Constructed in the classic New England Historic & Genealogical Society’s Register style, the first ten sketches are:

1. Simon, b. circa 1636; d. Sherborne, 19 December 1694.

2. Simon, b. Winnisimmet, 25 Sept. 1665; d. Framingham, 30 Aug. 1717.

3. Thomas, b. Malden, in Aug. 1668.

4. Mary, b. Malden, between 1674 and 1677; d. Framingham, 13 March 1727.

5. Simon, b. Sherborne, 16 May 1690.

6. James, b. Framingham, 8 March 1697/98.

7. Henry, b. Sherborne, 12 Aug. 1691; d. 13 May 1767.

8. Sarah, b. Framingham, 22 March 1696/97; d. Sherborne 28 Aug. 1725.

9. Richard, b. Framingham, 10 Nov. 1701.

10. Tabitha, b. Framingham, 4 Jan. 1703/4.

The sketches continue through to numbers 123. Edward E. Mellen, b. 27 Sept. 1886; and 124. Walter Leslie Mellen, b. 10 Jan. 1868. These sketches include the descendants of both men, for a total coverage of 10 generations into the early 20th century.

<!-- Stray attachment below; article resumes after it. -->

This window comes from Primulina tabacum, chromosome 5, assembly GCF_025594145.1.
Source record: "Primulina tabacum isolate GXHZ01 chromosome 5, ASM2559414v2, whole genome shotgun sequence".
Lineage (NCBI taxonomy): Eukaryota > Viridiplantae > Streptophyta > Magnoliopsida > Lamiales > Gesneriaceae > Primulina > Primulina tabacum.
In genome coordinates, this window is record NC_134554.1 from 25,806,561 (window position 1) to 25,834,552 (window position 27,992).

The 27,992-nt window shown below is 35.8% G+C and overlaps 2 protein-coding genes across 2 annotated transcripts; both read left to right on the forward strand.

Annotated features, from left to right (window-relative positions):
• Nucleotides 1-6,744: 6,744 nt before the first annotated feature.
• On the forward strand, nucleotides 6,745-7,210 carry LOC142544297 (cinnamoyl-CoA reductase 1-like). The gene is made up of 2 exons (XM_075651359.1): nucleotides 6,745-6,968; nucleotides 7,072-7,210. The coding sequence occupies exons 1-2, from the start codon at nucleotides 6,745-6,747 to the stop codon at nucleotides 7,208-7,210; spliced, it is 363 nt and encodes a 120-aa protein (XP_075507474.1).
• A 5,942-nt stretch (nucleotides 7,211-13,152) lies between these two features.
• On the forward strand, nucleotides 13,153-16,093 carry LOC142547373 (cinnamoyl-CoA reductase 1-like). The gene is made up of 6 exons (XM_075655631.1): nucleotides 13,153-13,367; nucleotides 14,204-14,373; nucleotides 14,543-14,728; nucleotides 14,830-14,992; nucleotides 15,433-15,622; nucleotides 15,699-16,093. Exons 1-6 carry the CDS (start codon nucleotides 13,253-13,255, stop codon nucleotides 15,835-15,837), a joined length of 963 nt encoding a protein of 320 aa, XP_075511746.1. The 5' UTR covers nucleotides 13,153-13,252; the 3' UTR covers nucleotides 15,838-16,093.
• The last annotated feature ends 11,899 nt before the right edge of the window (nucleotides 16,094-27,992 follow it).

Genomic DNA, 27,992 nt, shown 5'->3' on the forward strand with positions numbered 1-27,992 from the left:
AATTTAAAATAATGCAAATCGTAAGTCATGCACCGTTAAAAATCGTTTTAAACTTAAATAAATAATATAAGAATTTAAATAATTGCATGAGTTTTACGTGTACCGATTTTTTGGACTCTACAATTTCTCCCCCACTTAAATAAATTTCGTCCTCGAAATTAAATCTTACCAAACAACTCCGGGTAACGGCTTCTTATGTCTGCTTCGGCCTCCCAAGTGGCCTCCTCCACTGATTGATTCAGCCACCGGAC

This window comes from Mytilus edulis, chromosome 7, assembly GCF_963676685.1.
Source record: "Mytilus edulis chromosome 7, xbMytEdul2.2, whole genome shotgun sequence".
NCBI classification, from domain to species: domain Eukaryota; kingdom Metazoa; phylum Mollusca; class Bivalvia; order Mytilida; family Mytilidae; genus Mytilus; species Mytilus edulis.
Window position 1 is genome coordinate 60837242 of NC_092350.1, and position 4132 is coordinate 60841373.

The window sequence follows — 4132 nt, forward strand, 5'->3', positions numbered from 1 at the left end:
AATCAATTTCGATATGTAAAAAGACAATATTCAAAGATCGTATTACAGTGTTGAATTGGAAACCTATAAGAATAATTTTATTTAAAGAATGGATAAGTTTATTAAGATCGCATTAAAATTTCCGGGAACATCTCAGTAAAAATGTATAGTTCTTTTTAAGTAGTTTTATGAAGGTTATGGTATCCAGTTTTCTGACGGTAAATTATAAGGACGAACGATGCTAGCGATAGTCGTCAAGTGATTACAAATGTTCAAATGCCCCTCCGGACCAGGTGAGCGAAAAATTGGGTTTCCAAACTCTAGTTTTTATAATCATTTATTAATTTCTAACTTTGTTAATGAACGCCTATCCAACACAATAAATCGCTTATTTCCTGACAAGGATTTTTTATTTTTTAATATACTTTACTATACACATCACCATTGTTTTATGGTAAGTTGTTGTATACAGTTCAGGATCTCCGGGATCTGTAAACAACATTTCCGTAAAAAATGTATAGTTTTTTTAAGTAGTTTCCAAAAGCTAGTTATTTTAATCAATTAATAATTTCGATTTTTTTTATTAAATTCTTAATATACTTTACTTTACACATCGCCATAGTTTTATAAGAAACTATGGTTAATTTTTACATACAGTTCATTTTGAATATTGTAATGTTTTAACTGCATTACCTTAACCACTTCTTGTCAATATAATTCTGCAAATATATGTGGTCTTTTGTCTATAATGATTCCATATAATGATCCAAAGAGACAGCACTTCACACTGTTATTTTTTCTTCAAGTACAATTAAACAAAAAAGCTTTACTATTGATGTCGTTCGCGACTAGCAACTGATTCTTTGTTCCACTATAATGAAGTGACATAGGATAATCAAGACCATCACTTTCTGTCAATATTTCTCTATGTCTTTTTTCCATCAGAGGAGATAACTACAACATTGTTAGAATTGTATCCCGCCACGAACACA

This volume is available in softcover and hardcover from Lulu.com.

Reading Society Journals

I actually like reading the notes (footnotes and end notes) in society publications. The other day I got the new New England Historical and Genealogical Register and promptly sat down to read it. The best bits I read first were the footnotes for one of the articles on John Barrows, of Plymouth, Massachusetts.

Not that I had any real interest in Mr. Barrows or his descendants; the nature of the article, and the author, Martin E. Hollick, were the attractions. The article itself, the text discussion, and the formatting, were keys to my interest in first reading this article. Mr. Hollick is one of the more interesting writers and researchers for the New England Historic Genealogical Society, and I like his work. What drew me to the article was the level of research skills on display.

Reading the footnotes, alongside the text, I found that Mr. Hollick used a large number of sources for his work, both published and not published. The sources he used in this article can serve as exemplars for my work when I research Plymouth families, or others, that he has researched in the article.